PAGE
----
MCKINNIE v. HUDSON COUNTY PROSECUTOR OFFICE et al
OPINION. Signed by Judge Kevin McNulty on 11/7/16. (cm )
NOT FOR PUBLICATION
UNITED STATES DISTRICT COURT
FOR THE DISTRICT OF NEW JERSEY
Civ. No. 13-7290 (KM)(MAH)
HUDSON COUNTY PROSECUTOR OFFICE
This civil rights complaint, filed by Dereck McKinnie, pro Se, arises
primarily from a family dispute over real property in Jersey City, a dispute
which gave rise to state and federal court litigation. I have already filed an
Opinion (“Op.,” ECF no. 48) and Order (ECF no. 49) granting unopposed
motions to dismiss filed by various defendants. Familiarity with that prior
opinion is assumed. Now before the court is the motion (ECF no. 51) of another
defendant, Victor 0. Sison, Esq., to dismiss the Amended Complaint (“AC”,
ECF no. 31). No opposition has been filed. I nevertheless consider the
arguments of the motion in light of all prior filings in the case. For the reasons
stated below, Sison’s motion will be granted.
McKinnie sued his relatives Byron and Rethel McKinnie in Superior
Court, Hudson County, No. HUD-C-128-12, over ownership of the Jersey City
property. See ECF no. 1-1 at 40—55 (various papers, apparently from that
action). In that action, Dereck McKinnie was represented by Gerald Miller, Esq.
I considered and granted the motion to dismiss the complaint filed by Miller.
at 15—18) The Complaint alleges that Miller advised McKinnie that he
might recover ownership of the property, or at least recover amounts expended
for work on the house. It refers to Miller’s obtaining a $20,000 settlement and
release form, which McKinnie did not sign.
Defendant Victor Sison, Esq., represented the defendants in the action
over the property. The Complaint alleges that Sison gave false information in
court and in court documents. (AC at p. 35) The outcome of the case is not
stated; an online search confirms the existence of the case, but gives no
disposition and states only that the case has been archived.
http: / / njcourts.j udiciary. state.nj .us (Civil Case Public Access).
The causes of action do not specify the particular defendants against
whom they are directed. They include (1) violations of due process and equal
protection; (2) 42 U.S.C.
1983; (3) disability discrimination; (4) breach of
trust; (5) duty; and (6) negligence.
Standard on Motion to Dismiss
The defendants move to dismiss the Amended Complaint for lack of
jurisdiction under Federal Rule of Civil Procedure 12(b) (1). Lack of subject
matter jurisdiction may be raised at any time. Iwanowa v. Ford Motor Co., 67 F.
Supp. 2d 424, 437-38 (D.N.J. 1999). Rule 12(b)(1) challenges may be either
facial or factual attacks. See 2 Moore’s Federal Practice
12.30 (3d ed.
2007); Mortensen v. First Fed. Say. & Loan Ass’n, 549 F.2d 884, 891 (3d Cir.
1977). A facial challenge asserts that the complaint does not allege sufficient
grounds to establish subject matter jurisdiction. Iwanowa, 67 F. Supp. 2d at
438. A court considering such a facial challenge assumes that the allegations
in the complaint are true, and may dismiss the complaint only if it nevertheless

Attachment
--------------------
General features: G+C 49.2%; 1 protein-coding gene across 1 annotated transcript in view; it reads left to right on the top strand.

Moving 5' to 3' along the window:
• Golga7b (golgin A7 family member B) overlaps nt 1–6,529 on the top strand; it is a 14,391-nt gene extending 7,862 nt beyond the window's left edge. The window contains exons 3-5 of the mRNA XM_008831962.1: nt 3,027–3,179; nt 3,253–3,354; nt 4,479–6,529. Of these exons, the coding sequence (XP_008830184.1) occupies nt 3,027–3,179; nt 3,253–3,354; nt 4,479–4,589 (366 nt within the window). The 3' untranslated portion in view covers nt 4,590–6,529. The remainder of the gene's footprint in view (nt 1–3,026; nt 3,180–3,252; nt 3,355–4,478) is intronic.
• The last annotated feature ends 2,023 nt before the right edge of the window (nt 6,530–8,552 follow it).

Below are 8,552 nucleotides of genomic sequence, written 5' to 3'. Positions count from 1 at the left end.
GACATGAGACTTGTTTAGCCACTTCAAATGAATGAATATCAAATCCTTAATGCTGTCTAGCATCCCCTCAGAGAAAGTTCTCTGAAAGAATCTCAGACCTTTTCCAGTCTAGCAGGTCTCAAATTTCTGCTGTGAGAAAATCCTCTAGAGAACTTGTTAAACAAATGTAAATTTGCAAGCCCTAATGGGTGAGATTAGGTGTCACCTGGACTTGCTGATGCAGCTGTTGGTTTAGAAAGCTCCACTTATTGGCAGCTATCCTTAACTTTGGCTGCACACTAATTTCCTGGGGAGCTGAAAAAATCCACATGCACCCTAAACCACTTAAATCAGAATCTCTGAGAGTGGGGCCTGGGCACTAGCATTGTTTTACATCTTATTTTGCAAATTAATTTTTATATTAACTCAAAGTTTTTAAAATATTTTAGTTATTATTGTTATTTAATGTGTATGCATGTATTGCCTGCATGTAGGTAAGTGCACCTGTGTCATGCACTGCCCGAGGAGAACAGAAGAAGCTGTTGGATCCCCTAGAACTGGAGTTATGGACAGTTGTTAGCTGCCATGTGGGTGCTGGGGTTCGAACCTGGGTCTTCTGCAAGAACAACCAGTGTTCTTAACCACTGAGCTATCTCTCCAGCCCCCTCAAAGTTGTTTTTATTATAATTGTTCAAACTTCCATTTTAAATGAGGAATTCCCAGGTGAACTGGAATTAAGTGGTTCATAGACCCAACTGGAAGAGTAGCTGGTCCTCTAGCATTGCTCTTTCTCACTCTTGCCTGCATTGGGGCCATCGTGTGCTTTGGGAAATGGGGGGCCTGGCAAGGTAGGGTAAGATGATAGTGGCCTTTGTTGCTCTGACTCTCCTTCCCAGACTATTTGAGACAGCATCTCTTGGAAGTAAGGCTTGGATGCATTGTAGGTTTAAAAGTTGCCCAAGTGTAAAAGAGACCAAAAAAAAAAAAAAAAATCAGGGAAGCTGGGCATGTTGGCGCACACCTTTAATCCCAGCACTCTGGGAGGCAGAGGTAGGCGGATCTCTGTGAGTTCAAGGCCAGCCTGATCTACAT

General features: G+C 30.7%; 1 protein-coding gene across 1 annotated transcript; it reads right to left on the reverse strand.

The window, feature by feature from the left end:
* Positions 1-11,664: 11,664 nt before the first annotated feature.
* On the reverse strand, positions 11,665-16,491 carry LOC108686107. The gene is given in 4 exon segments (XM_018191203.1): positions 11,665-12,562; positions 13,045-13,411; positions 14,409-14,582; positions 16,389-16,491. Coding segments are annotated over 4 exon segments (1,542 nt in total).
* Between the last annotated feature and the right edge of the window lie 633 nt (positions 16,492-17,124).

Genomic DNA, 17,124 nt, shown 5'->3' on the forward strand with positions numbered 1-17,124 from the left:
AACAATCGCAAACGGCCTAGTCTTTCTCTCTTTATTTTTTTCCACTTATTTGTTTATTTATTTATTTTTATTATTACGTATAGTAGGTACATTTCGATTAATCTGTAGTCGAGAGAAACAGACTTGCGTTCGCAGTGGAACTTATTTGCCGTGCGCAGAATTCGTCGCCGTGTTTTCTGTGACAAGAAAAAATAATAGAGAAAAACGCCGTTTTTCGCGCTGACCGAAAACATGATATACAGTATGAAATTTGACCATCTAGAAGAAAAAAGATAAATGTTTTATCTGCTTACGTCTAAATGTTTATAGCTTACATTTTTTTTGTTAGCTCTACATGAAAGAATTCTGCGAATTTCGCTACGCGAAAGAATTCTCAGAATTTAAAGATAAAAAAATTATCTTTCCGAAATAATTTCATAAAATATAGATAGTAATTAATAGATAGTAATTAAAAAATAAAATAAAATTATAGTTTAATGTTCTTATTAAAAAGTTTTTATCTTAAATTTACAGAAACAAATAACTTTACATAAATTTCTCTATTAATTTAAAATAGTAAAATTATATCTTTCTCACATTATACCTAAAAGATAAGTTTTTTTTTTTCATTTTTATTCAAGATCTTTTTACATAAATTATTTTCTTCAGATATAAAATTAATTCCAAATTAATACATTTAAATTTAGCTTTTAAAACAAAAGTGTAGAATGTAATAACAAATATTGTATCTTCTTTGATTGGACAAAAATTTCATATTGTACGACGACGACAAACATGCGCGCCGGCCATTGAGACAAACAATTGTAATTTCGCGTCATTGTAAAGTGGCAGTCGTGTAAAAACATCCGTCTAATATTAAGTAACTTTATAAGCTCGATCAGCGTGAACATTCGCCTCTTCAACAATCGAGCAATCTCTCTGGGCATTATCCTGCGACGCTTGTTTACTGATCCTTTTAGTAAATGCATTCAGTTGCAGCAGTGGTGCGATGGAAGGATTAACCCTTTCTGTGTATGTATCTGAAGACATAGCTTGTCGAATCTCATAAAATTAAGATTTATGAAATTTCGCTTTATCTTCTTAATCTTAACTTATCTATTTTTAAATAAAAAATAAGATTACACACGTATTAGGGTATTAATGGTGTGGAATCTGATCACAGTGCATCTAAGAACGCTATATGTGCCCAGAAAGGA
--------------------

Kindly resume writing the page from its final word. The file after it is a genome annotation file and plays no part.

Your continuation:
appears that the plaintiff will not be able to assert a colorable claim of subject
matter jurisdiction. Cardio—Med. Assoc., Ltd. v. Crozer—Chester Med. Ctr., 721
F.2d 68, 75 (3d Cir. 1983); Iwanowa, 67 F. Supp. 2d at 438. A factual attack
may involve the court’s receipt of evidence.
The defendants also move to dismiss the Complaint under Federal Rule
of Civil Procedure 12(b)(6). Rule 12(b)(6) provides for the dismissal of a
complaint, in whole or in part, if it fails to state a claim upon which relief can
be granted. The defendant, as the moving party, bears the burden of showing
that no claim has been stated. Animal Science Products, Inc. v. China Minmetals
Corp., 654 F.3d 462, 469 n. 9 (3d Cir. 2011).
At a minimum, a complaint must contain
(1) a short and plain statement of the grounds for the court’s
jurisdiction, unless the court already has jurisdiction and the
claim needs no new jurisdictional support;(2) a short and plain
statement of the claim showing that the pleader is entitled to relief;
and (3) a demand for the relief sought, which may include relief in
the alternative or different types of relief
FED. R. Civ. P. 8(a).
From the seminal modern cases of Bell Atl. Corp.
Twombly, 550 U.s.
544 (2007), and Ashcroft v. Iqbal, 556 U.S. 662, 678 (2009), the Third Circuit
has extracted a three-step process for reviewing a complaint:
To determine whether a complaint meets the pleading standard,
our analysis unfolds in three steps. First, we outline the elements
a plaintiff must plead to a state a claim for relief. See [Iqbal, 556
U.S.] at 675; Argueta, 643 F.3d at 73. Next, we peel away those
allegations that are no more than conclusions and thus not
entitled to the assumption of truth. See Iqbal, 556 U.5. at 679;
Argueta, 643 F.3d at 73. Finally, we look for well-pled factual
allegations, assume their veracity, and then “determine whether
they plausibly give rise to an entitlement to relief.” Iqbal, 556 U.S.
at 679; Argueta, 643 F.3d at 73. This last step is “a context-specific
task that requires the reviewing court to draw on its judicial
experience and common sense.” Iqbal, 556 U.S. at 679.
Bistrian v. Levi, 696 F.3d 352, 365 (3d Cir. 2012). The complaint’s allegations
must be factual, not conclusory, and they must be sufficient to raise a
plaintiff’s right to relief above a speculative level, so that a claim is “plausible
on its face.” Twombly, 550 U.S. at 570; see also Umland v. PLANCO Fin. Serv.,
Inc., 542 F.3d 59, 64 (3d Cir. 2008).
Sison, as defense counsel in the state lawsuit, essentially adopts the
arguments of defendant Gerald Miller, plaintiff’s counsel in the state lawsuit,
from the prior motion to dismiss. (See Motion of defendant Gerald D. Miller,
Esq., pursuant to Fed. R. Civ. P. 12(b)(1) and (b) (6), to dismiss the Amended
Complaint for lack of jurisdiction and failure to state a claim (ECF no. 34).) He
cites the “policy of comity” and the New Jersey Rules of Court, grounds which I
do not consider applicable. Nevertheless, I find that the complaint should be
dismissed as against Sison.
The initial basis for dismissal is jurisdictional. One potential basis for
federal jurisdiction is the presentation of a claim arising under federal law. See
§ 1331. That claim, however, must be “colorable”; an “insubstantial”
claim is not sufficient to confer federal-question jurisdiction. Arbaugh v. Y & H
Corp., 546 U.S. 500, 513 & n. 10, 126 5. Ct. 1235, 1244 & n.10 (2006), Counts
1, 2, and 3 cite federal law: specifically, the equal protection and due process
clauses of the U.S. Constitution, 42 U.S.C.
§ 1983, and disability
A constitutional or
§ 1983 claim requires state action, i.e., action by or
behalf of some governmental entity. “The traditional definition of acting under